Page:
In the summer, an unparalleled group of previously disparate interests in the online advertising ecosystem agreed to speak the same language about behavioral advertising.
It may not be in their job descriptions, but your marketing, sales and business development folks are important parts of the privacy team. This is especially so when it comes to the complexities of dealing with partners and clients.
In these harsh times, staying afloat and keeping your privacy/security programs shipshape are not givens. So, the privacy professional needs to be even more part of the conversation about strategy. This is true because many of the new data-driven opportunities in the market are occurring inside a self-regulatory environment that is evolving.
Warning: Some of what you may read these days is neither for the faint of heart nor for those who fear change. While I urge you to continue reading this column, I also urge you to continue to find new and creative ways to weather the economic storm within which we find ourselves.
As we head into the annual DMA conference, I am drawn to think back on some of the columns the good people at Target Marketing magazine have allowed me to write during the last 12 months. And, as I do, I think these columns have really dealt with the "nuts and bolts" of privacy: notice, choice, security, etc.
During the past few months, a great deal of attention has been paid to the issue of online behavioral advertising (OBA). It’s been driven mostly by large companies in the Internet advertising space and trade associations responding to a set of principles proposed by the Federal Trade Commission late last year and proposed legislation in New York and Connecticut. Most of the responses from trade groups and Internet advertisers to these regulatory/legislative initiatives focus on self-regulatory regimes that are in place to balance the privacy interests of consumers with the business models that make much of the content we enjoy on the Web available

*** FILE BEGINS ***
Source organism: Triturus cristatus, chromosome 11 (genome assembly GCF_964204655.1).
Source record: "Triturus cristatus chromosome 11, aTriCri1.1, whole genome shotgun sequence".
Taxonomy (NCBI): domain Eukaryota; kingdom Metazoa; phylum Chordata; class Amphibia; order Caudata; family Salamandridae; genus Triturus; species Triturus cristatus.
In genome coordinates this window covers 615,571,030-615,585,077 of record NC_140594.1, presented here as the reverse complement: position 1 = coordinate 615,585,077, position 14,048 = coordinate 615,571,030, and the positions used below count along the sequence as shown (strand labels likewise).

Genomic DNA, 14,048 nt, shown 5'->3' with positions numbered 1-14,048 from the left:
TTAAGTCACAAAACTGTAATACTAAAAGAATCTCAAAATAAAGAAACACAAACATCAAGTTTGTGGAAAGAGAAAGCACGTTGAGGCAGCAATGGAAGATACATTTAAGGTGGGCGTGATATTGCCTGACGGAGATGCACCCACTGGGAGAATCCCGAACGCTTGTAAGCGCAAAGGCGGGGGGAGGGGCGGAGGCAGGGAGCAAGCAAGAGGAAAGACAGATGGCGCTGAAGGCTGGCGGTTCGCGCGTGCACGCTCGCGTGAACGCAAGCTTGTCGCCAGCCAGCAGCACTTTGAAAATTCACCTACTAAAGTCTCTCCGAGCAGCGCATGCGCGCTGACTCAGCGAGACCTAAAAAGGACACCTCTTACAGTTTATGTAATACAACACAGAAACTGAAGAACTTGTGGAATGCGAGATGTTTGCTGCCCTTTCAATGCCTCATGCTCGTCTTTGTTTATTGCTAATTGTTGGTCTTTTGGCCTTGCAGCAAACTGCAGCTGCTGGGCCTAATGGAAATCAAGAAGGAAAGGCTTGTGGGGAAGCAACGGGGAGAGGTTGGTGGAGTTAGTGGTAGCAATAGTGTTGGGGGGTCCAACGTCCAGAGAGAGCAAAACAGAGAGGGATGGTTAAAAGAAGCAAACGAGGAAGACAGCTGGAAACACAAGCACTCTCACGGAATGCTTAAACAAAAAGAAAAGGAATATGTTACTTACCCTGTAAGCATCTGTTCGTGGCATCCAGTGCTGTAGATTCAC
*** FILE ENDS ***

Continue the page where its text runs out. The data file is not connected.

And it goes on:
Can there be targeted marketing without accurate information? I say no. From e-mail to direct mail, the need for sound list hygiene practices is not only ever-present, but ever-increasing. Why? For me, it comes down to the belief that a global list hygiene strategy is part and parcel of increasing relevance for the consumer, reducing costs for the marketer and demonstrating corporate responsibility. A win-win-win!
Have you noticed that consumer notices are suddenly sexy? It may well be a reasonably inescapable conclusion given the amount of guidance marketers received at the end of 2007 and will continue to receive in 2008. The fact is the Direct Marketing Association issued its Commitment to Consumer Choice program, with a new notice provision for each solicitation. Further, the Internet Advertising Bureau is working on its own best practices document for disclosures. Even the Federal Trade Commission held a town hall meeting on behavioral advertising, focusing much of the discussion on notice to consumers. That’s an awful lot of attention for something that
Right now, 38 states have consumer notification laws for data breaches. In addition, a handful of bills are making their way through Capitol Hill on the same topic. Taken together, these laws and proposals have myriad combinations and permutations of what is considered a security incident, when to notify, how to notify and where to send notification. Generally, notifications can be made using a combination of online and offline methods, which may include e-mail, postal mail, Web site notice, call center and media. For national marketers, the answer may be to encrypt data as a way to prevent exposure to the varying state and forthcoming national